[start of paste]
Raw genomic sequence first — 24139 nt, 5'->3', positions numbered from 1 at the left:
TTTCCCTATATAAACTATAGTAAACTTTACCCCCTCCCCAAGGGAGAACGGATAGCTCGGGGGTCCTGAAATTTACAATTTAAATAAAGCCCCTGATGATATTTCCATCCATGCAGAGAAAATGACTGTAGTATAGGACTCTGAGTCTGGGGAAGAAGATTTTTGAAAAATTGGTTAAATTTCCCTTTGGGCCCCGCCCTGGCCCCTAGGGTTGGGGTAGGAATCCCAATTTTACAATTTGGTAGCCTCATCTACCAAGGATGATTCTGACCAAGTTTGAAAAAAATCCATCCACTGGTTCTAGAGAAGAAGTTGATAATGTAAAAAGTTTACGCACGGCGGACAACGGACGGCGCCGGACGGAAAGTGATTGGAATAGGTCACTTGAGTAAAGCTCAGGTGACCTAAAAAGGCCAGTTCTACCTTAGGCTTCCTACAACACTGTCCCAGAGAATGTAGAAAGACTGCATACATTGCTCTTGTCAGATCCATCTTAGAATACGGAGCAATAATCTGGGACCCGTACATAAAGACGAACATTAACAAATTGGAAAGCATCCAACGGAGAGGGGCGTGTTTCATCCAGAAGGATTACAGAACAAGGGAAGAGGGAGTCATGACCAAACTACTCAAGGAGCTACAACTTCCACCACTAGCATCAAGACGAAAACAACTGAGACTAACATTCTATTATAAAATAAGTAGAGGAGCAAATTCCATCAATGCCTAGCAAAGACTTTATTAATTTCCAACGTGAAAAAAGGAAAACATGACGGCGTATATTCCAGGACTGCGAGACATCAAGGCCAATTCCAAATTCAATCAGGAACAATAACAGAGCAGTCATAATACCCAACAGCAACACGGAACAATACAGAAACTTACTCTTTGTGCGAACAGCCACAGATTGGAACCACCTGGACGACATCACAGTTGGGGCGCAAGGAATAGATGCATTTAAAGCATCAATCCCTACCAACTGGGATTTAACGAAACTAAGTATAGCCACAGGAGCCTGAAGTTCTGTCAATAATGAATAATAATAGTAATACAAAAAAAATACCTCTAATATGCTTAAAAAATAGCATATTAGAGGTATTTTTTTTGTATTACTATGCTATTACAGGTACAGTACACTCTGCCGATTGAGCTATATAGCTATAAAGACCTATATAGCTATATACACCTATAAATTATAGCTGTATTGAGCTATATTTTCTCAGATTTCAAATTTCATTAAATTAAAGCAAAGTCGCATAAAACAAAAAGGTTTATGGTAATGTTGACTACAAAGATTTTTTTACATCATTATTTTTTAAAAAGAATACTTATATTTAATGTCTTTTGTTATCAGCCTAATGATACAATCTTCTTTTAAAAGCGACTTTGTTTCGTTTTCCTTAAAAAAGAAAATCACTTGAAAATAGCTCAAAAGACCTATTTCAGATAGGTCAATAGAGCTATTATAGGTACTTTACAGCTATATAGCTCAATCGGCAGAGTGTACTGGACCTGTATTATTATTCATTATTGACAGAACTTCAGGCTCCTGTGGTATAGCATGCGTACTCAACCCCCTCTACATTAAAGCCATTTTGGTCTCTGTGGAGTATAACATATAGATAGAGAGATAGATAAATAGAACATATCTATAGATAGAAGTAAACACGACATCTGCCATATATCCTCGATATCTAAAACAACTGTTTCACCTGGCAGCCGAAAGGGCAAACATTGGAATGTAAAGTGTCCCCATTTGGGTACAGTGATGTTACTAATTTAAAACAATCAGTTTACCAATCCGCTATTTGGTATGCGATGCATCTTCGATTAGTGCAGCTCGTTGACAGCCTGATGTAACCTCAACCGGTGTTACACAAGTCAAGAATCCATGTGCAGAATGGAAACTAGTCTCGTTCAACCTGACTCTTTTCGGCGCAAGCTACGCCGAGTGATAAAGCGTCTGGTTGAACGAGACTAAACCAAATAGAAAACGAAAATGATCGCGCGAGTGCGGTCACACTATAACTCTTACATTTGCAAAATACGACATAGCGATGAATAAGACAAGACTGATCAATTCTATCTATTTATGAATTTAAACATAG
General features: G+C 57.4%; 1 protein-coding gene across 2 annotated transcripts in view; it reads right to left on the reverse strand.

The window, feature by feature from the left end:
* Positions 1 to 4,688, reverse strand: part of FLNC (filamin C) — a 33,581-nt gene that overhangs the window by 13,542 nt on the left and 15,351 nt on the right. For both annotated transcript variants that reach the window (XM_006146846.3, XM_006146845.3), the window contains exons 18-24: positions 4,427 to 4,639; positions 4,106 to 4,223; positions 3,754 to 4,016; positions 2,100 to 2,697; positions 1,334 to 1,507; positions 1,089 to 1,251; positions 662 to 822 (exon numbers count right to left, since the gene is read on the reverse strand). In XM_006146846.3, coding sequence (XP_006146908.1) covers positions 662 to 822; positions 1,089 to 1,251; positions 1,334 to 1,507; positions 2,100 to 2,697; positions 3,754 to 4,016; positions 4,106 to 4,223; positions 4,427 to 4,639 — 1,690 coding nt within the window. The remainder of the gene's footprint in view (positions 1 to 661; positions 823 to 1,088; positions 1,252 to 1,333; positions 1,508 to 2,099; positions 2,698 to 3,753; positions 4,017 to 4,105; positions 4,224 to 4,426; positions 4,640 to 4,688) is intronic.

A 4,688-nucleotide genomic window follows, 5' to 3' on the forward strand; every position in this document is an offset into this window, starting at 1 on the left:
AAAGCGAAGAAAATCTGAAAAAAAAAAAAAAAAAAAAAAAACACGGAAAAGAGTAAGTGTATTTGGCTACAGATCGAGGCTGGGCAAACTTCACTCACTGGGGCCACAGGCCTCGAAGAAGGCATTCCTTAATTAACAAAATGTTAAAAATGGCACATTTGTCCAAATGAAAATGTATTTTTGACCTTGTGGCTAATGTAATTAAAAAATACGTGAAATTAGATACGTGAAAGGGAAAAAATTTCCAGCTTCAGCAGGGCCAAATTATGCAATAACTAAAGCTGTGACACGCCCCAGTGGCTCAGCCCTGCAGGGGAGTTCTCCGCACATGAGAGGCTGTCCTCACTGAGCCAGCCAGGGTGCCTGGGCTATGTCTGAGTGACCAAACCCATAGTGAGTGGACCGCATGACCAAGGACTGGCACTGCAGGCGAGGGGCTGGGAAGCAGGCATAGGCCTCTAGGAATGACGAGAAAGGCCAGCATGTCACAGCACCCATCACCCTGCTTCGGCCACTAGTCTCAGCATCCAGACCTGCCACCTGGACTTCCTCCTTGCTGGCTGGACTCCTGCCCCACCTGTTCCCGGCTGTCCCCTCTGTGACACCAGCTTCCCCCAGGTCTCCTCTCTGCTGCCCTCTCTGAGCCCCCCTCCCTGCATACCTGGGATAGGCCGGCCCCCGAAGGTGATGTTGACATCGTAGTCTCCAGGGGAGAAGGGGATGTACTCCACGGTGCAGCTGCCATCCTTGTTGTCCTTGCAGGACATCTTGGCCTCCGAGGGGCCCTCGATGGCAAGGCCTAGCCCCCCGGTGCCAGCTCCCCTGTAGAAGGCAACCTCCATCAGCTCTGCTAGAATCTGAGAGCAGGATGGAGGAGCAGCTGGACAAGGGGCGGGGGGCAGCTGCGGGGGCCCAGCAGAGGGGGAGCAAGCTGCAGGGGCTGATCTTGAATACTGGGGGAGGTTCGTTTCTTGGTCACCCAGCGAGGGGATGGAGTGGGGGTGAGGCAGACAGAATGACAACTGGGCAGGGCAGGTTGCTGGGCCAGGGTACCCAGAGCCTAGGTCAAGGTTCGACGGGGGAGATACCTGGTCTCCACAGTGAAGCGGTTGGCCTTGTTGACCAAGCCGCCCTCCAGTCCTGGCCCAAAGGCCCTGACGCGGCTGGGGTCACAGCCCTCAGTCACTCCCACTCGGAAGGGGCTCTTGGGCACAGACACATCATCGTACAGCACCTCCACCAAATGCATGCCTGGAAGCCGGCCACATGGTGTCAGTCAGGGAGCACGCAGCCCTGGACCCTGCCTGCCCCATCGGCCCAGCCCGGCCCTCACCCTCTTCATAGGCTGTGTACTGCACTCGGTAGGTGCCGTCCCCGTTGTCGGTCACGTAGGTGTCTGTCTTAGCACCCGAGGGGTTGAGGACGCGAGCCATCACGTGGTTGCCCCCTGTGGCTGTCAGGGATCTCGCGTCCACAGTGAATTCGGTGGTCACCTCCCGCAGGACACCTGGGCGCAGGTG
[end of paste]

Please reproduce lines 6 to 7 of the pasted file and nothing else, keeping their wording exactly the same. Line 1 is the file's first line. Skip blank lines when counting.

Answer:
A 4,688-nucleotide genomic window follows, 5' to 3' on the forward strand; every position in this document is an offset into this window, starting at 1 on the left:
AAAGCGAAGAAAATCTGAAAAAAAAAAAAAAAAAAAAAAAACACGGAAAAGAGTAAGTGTATTTGGCTACAGATCGAGGCTGGGCAAACTTCACTCACTGGGGCCACAGGCCTCGAAGAAGGCATTCCTTAATTAACAAAATGTTAAAAATGGCACATTTGTCCAAATGAAAATGTATTTTTGACCTTGTGGCTAATGTAATTAAAAAATACGTGAAATTAGATACGTGAAAGGGAAAAAATTTCCAGCTTCAGCAGGGCCAAATTATGCAATAACTAAAGCTGTGACACGCCCCAGTGGCTCAGCCCTGCAGGGGAGTTCTCCGCACATGAGAGGCTGTCCTCACTGAGCCAGCCAGGGTGCCTGGGCTATGTCTGAGTGACCAAACCCATAGTGAGTGGACCGCATGACCAAGGACTGGCACTGCAGGCGAGGGGCTGGGAAGCAGGCATAGGCCTCTAGGAATGACGAGAAAGGCCAGCATGTCACAGCACCCATCACCCTGCTTCGGCCACTAGTCTCAGCATCCAGACCTGCCACCTGGACTTCCTCCTTGCTGGCTGGACTCCTGCCCCACCTGTTCCCGGCTGTCCCCTCTGTGACACCAGCTTCCCCCAGGTCTCCTCTCTGCTGCCCTCTCTGAGCCCCCCTCCCTGCATACCTGGGATAGGCCGGCCCCCGAAGGTGATGTTGACATCGTAGTCTCCAGGGGAGAAGGGGATGTACTCCACGGTGCAGCTGCCATCCTTGTTGTCCTTGCAGGACATCTTGGCCTCCGAGGGGCCCTCGATGGCAAGGCCTAGCCCCCCGGTGCCAGCTCCCCTGTAGAAGGCAACCTCCATCAGCTCTGCTAGAATCTGAGAGCAGGATGGAGGAGCAGCTGGACAAGGGGCGGGGGGCAGCTGCGGGGGCCCAGCAGAGGGGGAGCAAGCTGCAGGGGCTGATCTTGAATACTGGGGGAGGTTCGTTTCTTGGTCACCCAGCGAGGGGATGGAGTGGGGGTGAGGCAGACAGAATGACAACTGGGCAGGGCAGGTTGCTGGGCCAGGGTACCCAGAGCCTAGGTCAAGGTTCGACGGGGGAGATACCTGGTCTCCACAGTGAAGCGGTTGGCCTTGTTGACCAAGCCGCCCTCCAGTCCTGGCCCAAAGGCCCTGACGCGGCTGGGGTCACAGCCCTCAGTCACTCCCACTCGGAAGGGGCTCTTGGGCACAGACACATCATCGTACAGCACCTCCACCAAATGCATGCCTGGAAGCCGGCCACATGGTGTCAGTCAGGGAGCACGCAGCCCTGGACCCTGCCTGCCCCATCGGCCCAGCCCGGCCCTCACCCTCTTCATAGGCTGTGTACTGCACTCGGTAGGTGCCGTCCCCGTTGTCGGTCACGTAGGTGTCTGTCTTAGCACCCGAGGGGTTGAGGACGCGAGCCATCACGTGGTTGCCCCCTGTGGCTGTCAGGGATCTCGCGTCCACAGTGAATTCGGTGGTCACCTCCCGCAGGACACCTGGGCGCAGGTG